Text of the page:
Scott’s pyrotechnic extravaganza
I recently traveled to Miami, Oklahoma, to attend my friend’s annual 4th of July party. This yearly gathering to celebrate our country’s birth has become a must see for many of my friends and myself.
I met Scott and his wife Kellie over a decade ago while attending a Chief’s football game at Arrowhead Stadium. A dear friend of myself and my longtime Chief’s game companion Rusty Reed was a man named Dick Schulte. Dick for many years owned the famous Blues Night Club in Westport, known as Blayney’s (sadly we lost Dick to cancer not long ago).
Several friends of Dick’s had formed a tailgate group that gathered in parking lot D every Sunday morning when there was a Chief’s home game. This first meeting with Scott and Kellie was back in the time when the Chiefs were in a word “terrible.” They had won few games that season and this particular December Sunday was as bleak as the Chief’s prospects.
Despite the dismal performance of our team, I discovered immediately that these two Okies were just as dedicated and die hard Chiefs fans, as were Rusty, Dick and myself. Despite the condition of our beloved Chiefs none of us have ever wavered in our loyalty.
In the succeeding years we have added many new members to our tailgate gathering and we now regularly host upwards of 30 plus guests each game weekend. In fact this has become what we refer to as our Chief’s Family.
Rusty and I learned something about Scott a few years ago. He was enamored with fireworks and was actually licensed to purchase and put on large pyrotechnic shows. He has been hired to do several shows for towns and businesses but it is his annual fireworks display at their ranch home outside of Miami that he dearly loves.
He has shows scheduled on and near the Fourth of July so he selects a Saturday in advance of those dates to host his own party. Last Saturday was the latest of these yearly events.
Both Scott and Kellie spend many days and weeks preparing for this annual party. I am not sure how many people actually attend each year but it is definitely in the hundreds. As Rusty said to me last weekend, “I wonder if there is anyone left in the town of Miami tonight?”
During the afternoon dozens of kids and a few adults went swimming in the Garber family pool. A large smoker was set up to barbecue hot dogs (this year they cooked about a thousand). A shaved ice truck provided cold deserts for the kids and bags of kettle corn were passed around as well. I especially loved seeing so many acquaintances that I only see at this party as we gathered in our lawn chairs under the shade trees.
This year Scott and Kellie added something new to their party. In the past once it got dark Scott would begin his display in the pasture just to the south of his home. This year, a couple of activities preceded his fireworks.
A group of very young children had rehearsed the Pledge of Allegiance. They stood with hands over their hearts before the loud speaker and asked all the guests to stand and recite the pledge with them. This was followed by a young lady singing the national anthem.
I freely admit that as these young kids were reciting the pledge I got a catch in my throat. Regardless of the thousands of times I have heard the pledge or the anthem it never fails to elicit an emotional response for me.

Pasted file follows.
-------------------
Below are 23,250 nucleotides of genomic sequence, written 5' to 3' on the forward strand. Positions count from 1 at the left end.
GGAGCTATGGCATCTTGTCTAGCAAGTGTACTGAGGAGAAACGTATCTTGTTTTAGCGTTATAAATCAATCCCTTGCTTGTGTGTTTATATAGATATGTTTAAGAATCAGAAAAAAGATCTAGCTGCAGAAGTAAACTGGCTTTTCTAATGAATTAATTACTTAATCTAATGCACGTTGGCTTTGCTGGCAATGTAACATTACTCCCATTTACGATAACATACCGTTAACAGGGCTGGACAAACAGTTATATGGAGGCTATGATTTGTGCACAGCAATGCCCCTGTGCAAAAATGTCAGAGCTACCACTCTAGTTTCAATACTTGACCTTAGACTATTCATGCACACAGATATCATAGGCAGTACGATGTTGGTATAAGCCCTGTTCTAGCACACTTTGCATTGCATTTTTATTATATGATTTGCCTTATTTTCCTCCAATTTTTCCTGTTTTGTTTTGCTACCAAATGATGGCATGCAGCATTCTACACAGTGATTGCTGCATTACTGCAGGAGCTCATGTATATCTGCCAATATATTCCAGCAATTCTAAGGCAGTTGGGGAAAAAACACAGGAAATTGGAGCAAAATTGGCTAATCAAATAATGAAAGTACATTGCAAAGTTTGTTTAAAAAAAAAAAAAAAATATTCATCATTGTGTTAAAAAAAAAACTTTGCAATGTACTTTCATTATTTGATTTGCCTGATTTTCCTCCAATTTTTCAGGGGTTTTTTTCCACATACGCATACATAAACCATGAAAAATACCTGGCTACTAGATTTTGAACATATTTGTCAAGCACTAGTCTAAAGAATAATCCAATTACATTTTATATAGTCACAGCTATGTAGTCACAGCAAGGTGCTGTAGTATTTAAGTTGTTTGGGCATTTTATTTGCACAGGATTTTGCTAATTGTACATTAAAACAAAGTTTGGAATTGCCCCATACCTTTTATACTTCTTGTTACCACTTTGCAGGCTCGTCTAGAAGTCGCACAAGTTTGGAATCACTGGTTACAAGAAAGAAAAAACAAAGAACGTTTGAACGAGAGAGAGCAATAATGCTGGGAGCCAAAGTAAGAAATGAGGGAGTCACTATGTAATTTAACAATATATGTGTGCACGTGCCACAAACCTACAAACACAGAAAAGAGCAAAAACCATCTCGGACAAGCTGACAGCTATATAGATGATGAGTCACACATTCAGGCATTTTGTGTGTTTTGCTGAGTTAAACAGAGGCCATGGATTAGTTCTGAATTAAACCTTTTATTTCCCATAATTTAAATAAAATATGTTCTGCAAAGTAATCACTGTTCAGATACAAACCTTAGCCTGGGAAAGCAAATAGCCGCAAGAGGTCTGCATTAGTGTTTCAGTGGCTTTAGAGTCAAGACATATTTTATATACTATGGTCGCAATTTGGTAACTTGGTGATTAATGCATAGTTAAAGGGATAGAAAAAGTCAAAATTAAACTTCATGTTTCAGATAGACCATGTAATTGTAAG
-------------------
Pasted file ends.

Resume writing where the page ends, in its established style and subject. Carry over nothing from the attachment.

There is something about these words and music that only Americans can truly understand or feel. Our national birthday each year provides all of us with an American sense of unity and pride.
As I watched the faces of those children as they spoke the words of our pledge I was impressed with some thoughts about our future. So many people complain regularly that we are in trouble as a nation and that the kids today are different. Well I guess each generation is different but seeing these kids perform gave me a lot of hope for the future.
Scott’s display lasts about 30-45 minutes. It compares favorably to many of the annual displays I have seen in other towns. Pyrotechnics is something that Americans have always associated with the birth of our nation. The explosions that flare and bang across our skies each year around the Fourth are manifestations of our love of the liberty we are blessed to enjoy. A liberty that was won at great cost and that has been repaid countless times in the past 241 years.
That pure pleasures of knowing what freedom and liberty represent is why I remain so optimistic about the future of our country. Many people look at succeeding generations and feel that they are losing the ideas of what America means. My own generation back in the 60s was once thought to be out of touch with the mainstream. In the end, that is what liberty really means. I like to think it is similar to one of Clint Eastwood’s Spaghetti Westerns from the 60s titled, “The Good the Bad and the Ugly!”
Americans come in all shapes, sizes, colors, religions and a host of other types. There are countless varieties of behaviors, some even a bit outrageous. About the only thing we ask of any American is respect and love for our freedoms and to joyously celebrate its rewards.
As you get ready for your own Fourth of July observances over the next few days, take time to remember the tremendous costs that have been paid for our freedom but do it in a joyous and loud manner. The Fourth of July is meant to be rowdy and filled with fireworks. Thanks Scott and Kellie for all that you have done for our tailgate group and for your community of Miami.